IN 1940, ELLIOTT STUDIED at the Union Theological Seminary in New York and was ordained to the Episcopal diaconate at the Cathedral of St. John the Divine, but shortly after the death of his father—an Episcopal minister—he turned toward work at several publishing houses. He then returned to teaching, this time at Hopkins in 1945, where he remained until June 1975.
About Elliott’s poetry, Merrill Leffler, publisher of Dryad Press and author of the forthcoming collection of poetry, Mark the Music, writes: “There is a muted Catholic and mystical tone that broods itself through many of his poems and a correspondent language: grace, wafer, blessedness, communion, spirit, angels. In ‘Rose Demonics‘ he writes, ‘O to reach the/bright demonic/ not-becoming one’s satanic/double.’ But Coleman is unpredictable—his range is marvelous, from the experiment of language, color, and form in ‘Colors’ to the concentration of the Shakespearian sonnet, which he has used like a gaming table for attempting a conglomerate of themes.’ Coleman’s poetic ground is the boundary between form and formlessness, as if he makes the two challenge each other… Tangerine Birds works in a new way: most of the poems are short, some extremely spare, as if every obtrusive word plus another thirty percent were expunged. The book has an air of serious mischief: message, observations, aphorisms (‘whatever is whole/ and shared in common/ is holy communion’), trifles (‘Irish Ironies’: ‘They sound like flowers/ and they are’), cryptic notes (‘The last/moving day/ is really moving’), jokes, restrained but intense outrage in anti-war poems” (“Eight Contemporary Maryland Poets,” Maryland English Journal, Spring 1976).
Elliott published some eighteen books of poetry, criticism, and translation. After retiring from Hopkins, he returned to England as part of a program to establish a Hopkins-type program where Elliott served as consultant and poet-in-residence.
ON A PERSONAL NOTE, when I returned to the Washington area in 1961 in search of a writing workshop, I ended up finding some wood and stone carvers who invited me to join them. In a building behind Massachusetts Avenue in D.C., wood and stone chips flew across a room where master sculptor Bill Taylor and others worked listening to the music of Nina Simone. Though my studies had been in biology and neuroscience, I had written poetry all my life. I had been encouraged to apply to Hopkins Writing Seminars but hadn’t the courage, until I bumped into one of my teachers, Rudd Fleming, who asked why I hadn’t applied and insisted that I go home and call Elliott Coleman that very day, which I did. A short while later I had an interview with this remarkable man and soon began work in the program.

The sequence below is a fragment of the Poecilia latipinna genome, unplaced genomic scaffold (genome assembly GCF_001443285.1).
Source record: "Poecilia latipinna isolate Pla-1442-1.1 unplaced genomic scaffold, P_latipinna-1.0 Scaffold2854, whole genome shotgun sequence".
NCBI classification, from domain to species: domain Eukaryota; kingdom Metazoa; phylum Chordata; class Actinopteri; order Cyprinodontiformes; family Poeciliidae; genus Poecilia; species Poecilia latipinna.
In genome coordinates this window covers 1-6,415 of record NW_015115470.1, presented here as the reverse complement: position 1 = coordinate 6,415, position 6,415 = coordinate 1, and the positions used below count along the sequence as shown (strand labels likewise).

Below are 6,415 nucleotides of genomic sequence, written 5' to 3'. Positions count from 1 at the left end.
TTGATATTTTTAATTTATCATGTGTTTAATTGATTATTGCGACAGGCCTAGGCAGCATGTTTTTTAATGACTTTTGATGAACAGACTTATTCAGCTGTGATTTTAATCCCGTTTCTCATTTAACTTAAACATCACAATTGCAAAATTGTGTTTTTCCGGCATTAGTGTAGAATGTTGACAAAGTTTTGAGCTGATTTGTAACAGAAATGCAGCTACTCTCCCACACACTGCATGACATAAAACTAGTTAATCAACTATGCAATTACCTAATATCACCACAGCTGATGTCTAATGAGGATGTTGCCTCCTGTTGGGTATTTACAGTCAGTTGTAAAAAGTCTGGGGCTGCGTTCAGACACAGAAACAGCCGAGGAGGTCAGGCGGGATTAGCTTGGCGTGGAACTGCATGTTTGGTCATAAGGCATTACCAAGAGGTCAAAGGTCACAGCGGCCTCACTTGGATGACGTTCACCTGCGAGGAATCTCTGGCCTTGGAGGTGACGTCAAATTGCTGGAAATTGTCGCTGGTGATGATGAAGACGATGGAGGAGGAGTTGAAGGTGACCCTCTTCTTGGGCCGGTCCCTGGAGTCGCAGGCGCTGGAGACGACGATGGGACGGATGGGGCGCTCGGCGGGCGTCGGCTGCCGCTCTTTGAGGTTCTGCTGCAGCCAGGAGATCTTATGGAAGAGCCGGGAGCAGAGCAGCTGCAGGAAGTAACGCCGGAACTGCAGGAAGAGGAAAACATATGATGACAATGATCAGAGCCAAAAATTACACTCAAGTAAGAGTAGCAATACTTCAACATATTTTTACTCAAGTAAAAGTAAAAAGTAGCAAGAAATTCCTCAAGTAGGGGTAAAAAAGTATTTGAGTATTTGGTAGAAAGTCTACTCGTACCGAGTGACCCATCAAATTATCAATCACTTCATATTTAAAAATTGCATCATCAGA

It was not the first time I had been to Gilman Hall. As a child, I had attended an accelerated program in that very room, a liberating experience after the restrictive teaching in the Baltimore public schools. And as a child I had known a little about Hopkins because my father had done his doctoral work in the School of Public Health. And the Hopkins neurosurgeon, Harvey Cushing, was my great hero in childhood. So under the tutelage of Elliott Coleman, I had come all the way home.
Sometimes I imagine Elliott’s spare living room with a bowl of irises on a low table and gathered around him all his students from all the years, and the writers and artists and theatre folks, the church fathers and psychoanalysts, Proust and Montaigne and E.E. Cummings sketching out a tiny elephant carrying a small banner of good wishes, as he did one Christmas in a letter. And I hear Robert Rosenburg, who could scarcely rise to his feet, saying: “Perhaps someday I may fling myself across half the world to see the Golden Angel of San Marco or to view a patch of yellow sunlight on a wall in Delft. If this ever happens I will remember Marcel Proust and Elliott Coleman and be thankful.” And I hear Richard Macksey quoting a favorite passage from Proust: “He was buried, but the whole mournful night the show cases were lit up, his books, arranged three by three, kept watch over all, like angels with wings spread open, and seemed for him who no longer was alive, the symbol of his resurrection.” And in Macksey’s words: “Elliott’s books are joined in the night by those of his students.”
GIVEN THE NUMBER OF those who had contact with Elliott Coleman and thrived in his company, and honored him through their own writing, it seems only fitting that they be permitted to speak. Adjoining this essay are contributions from the following:
…fellow seminarians all.
As you can imagine, there are many more, crowding around these words who have stories to tell, and perhaps one day they will. For now, our thanks to The Fortnightly Review (co-edited by Denis Boyles, yet another Seminarian) for bringing Elliott Coleman — and his poems, including “Rose Demonics”— back into the light.
- Beyond the Square, A Tribute to Elliott Coleman, edited by Robert K. Rosenburg, Linden Press 1972.
- You Alone Are Real to Me: Remembering Rainer Maria Rilke, BOA Editions, Ltd, 2003.
- Modern Language Notes, Vol. 61, No.3, pp 208-9 (March 1946).
- “The Teacher and the Poet: Elliott Coleman 1906-1980”.
- George Steiner, After Babel.